Sins of the Younger Sons has received the Jesse H. Jones Award for Fiction from the Texas Institute of Letters! Luke Burgoa is an ex-Marine on a solitary covert mission to infiltrate the Basque separatist organization ETA in Spain and help bring down its military commander, Peru Madariaga. Luke hails from a Basque ancestry that came with the Spanish empire to Cuba, Argentina, Mexico, and, seventy-five years ago, to a Texas ranch. Neighbors consider the Burgoas Mexican immigrants and exiles of that nation’s revolution, but the matriarch of the family speaks the ancient language Euskera and honors traditions of the old country. Luke’s orders are to sell guns to the ETA and lure Peru into a trap. Instead he falls in love with Peru’s estranged wife, Ysolina, who lives in Paris and pursues a doctorate about an Inquisition-driven witchcraft frenzy in her native land. From the day they cross the border into the Basque Pyrenees, their love affair on the run conveys the beauty, sensuality, exoticism, and violence of an ancient homeland cut in two by Spain and France. Their trajectory puts Luke, Ysolina, and Peru on a collision course with each other and the famed American architect Frank Gehry, whose construction of a Guggenheim art museum seeks to transform the Basque city of Bilbao, a decrepit industrial backwater haunted by the Spanish Civil War—and a hotbed of ETA extremism. Ranging from the Amazon rain forest to a deadly prison in Madrid, Sins of the Younger Sons is a love story exposed to dire risk at every turn.
PRAISE FOR SINS OF THE YOUNGER SONS: “Reid’s story is a fascinating blend of page-turning thriller and vivid tableau of Basque culture and the movement that battled the Spanish establishment for many decades. A reader can’t ask for more—a book that’s engaging, entertaining, educative, and unique.” —Thomas Zigal, author of Many Rivers to Cross and The White League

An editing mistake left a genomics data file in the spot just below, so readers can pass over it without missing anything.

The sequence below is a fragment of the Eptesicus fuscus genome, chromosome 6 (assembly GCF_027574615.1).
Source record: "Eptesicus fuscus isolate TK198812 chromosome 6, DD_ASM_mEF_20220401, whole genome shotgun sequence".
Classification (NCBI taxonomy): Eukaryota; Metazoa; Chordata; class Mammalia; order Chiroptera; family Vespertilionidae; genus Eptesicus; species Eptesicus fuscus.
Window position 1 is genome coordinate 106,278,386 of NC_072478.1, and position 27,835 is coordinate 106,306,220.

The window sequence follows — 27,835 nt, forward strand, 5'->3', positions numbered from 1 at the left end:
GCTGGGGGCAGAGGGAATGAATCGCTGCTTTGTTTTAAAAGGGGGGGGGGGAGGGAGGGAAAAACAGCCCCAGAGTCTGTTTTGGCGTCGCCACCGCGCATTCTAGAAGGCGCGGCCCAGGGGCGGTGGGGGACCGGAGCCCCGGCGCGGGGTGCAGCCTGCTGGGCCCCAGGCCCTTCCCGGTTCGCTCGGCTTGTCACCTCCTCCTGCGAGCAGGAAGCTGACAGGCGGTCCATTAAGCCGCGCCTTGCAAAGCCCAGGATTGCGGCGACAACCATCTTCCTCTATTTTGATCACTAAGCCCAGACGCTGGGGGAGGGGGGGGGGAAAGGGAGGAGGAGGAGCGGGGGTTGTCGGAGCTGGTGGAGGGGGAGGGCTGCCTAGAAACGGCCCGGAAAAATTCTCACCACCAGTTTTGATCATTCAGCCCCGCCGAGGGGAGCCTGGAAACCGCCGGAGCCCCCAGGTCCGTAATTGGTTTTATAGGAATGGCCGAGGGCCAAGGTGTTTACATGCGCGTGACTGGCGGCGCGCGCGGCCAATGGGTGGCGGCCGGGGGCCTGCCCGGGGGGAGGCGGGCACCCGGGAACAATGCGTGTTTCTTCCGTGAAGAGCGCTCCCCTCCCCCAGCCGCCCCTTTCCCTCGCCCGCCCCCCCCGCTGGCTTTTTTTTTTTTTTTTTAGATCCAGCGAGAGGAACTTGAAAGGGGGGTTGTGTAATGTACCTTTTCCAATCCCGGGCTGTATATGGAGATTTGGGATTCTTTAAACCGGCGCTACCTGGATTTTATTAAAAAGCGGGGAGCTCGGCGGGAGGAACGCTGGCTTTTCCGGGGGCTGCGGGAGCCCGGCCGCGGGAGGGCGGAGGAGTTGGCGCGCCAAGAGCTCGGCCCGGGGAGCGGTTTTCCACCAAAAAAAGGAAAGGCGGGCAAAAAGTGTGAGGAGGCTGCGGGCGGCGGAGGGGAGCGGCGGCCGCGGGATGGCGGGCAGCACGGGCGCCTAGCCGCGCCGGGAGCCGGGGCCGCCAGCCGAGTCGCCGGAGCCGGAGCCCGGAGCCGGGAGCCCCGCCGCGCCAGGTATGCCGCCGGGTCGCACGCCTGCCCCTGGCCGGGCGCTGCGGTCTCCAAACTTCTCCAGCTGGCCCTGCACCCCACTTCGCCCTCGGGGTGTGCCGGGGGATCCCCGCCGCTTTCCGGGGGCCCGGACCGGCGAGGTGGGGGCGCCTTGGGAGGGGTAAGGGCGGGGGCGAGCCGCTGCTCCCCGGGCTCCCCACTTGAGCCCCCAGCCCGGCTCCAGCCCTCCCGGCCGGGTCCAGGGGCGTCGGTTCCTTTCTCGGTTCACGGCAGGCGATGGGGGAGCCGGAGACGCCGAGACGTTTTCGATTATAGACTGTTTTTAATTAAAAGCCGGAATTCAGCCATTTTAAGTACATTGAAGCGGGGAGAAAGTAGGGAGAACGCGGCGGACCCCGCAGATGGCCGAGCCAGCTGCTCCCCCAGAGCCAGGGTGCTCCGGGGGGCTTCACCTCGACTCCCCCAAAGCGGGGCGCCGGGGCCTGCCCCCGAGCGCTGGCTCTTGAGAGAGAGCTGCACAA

“What a fine book Jan Reid has written! At once history—both cultural and political—and sensual love story, it reaches beyond genre to make for a magical and profound reading experience. Don’t start reading it at night unless you want to stay up until dawn and then some.” —Beverly Lowry, author of Who Killed These Girls? and Harriet Tubman: Imagining a Life
“Page by page, Sins of the Younger Sons invites the reader to dwell for a while within its unique world, to suffer and celebrate with its unforgettable characters. It’s a trip that, if taken, is well worth the effort.” —Ed Conroy, San Antonio Express-News
“Sins of the Younger Sons vividly takes us into a world few of us have seen and into a bitter conflict most of us have never considered nor understood.” —Si Dunn, Dallas Morning News
Jan Reid’s highly praised books include his novel Comanche Sundown, his biography of Texas governor Ann Richards, Let the People In, his memoir of Mexico, The Bullet Meant for Me, and The Improbable Rise of Redneck Rock. Making his home in Austin, Reid has been a leading contributor to Texas Monthly for over forty years.